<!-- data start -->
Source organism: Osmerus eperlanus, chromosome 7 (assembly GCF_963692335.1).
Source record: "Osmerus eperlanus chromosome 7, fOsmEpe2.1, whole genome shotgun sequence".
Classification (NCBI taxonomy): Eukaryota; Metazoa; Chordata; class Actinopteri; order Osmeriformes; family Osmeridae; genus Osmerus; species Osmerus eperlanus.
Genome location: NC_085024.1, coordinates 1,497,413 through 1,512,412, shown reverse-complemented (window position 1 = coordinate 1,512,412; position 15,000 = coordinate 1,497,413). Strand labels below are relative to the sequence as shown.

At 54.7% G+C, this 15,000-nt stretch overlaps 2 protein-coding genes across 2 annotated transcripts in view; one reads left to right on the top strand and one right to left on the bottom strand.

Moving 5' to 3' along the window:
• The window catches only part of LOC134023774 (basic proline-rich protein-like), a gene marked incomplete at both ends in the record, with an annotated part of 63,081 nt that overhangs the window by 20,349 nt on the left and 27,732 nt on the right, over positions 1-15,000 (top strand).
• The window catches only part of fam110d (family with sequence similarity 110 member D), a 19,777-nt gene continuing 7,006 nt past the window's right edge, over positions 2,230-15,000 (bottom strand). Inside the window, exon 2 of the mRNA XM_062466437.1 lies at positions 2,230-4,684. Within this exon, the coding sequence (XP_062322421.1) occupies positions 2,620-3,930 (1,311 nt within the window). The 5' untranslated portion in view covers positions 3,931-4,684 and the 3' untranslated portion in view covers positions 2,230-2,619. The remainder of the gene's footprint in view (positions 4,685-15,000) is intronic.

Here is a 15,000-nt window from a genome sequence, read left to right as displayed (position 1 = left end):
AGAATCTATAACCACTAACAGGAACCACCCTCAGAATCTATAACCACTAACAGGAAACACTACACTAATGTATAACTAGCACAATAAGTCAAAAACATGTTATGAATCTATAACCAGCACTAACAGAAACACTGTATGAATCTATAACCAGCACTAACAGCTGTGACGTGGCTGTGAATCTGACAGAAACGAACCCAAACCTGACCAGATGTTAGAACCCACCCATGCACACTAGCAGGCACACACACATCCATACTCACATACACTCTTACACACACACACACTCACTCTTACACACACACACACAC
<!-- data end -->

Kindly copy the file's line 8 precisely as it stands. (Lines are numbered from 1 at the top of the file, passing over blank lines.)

• The window catches only part of fam110d (family with sequence similarity 110 member D), a 19,777-nt gene continuing 7,006 nt past the window's right edge, over positions 2,230-15,000 (bottom strand). Inside the window, exon 2 of the mRNA XM_062466437.1 lies at positions 2,230-4,684. Within this exon, the coding sequence (XP_062322421.1) occupies positions 2,620-3,930 (1,311 nt within the window). The 5' untranslated portion in view covers positions 3,931-4,684 and the 3' untranslated portion in view covers positions 2,230-2,619. The remainder of the gene's footprint in view (positions 4,685-15,000) is intronic.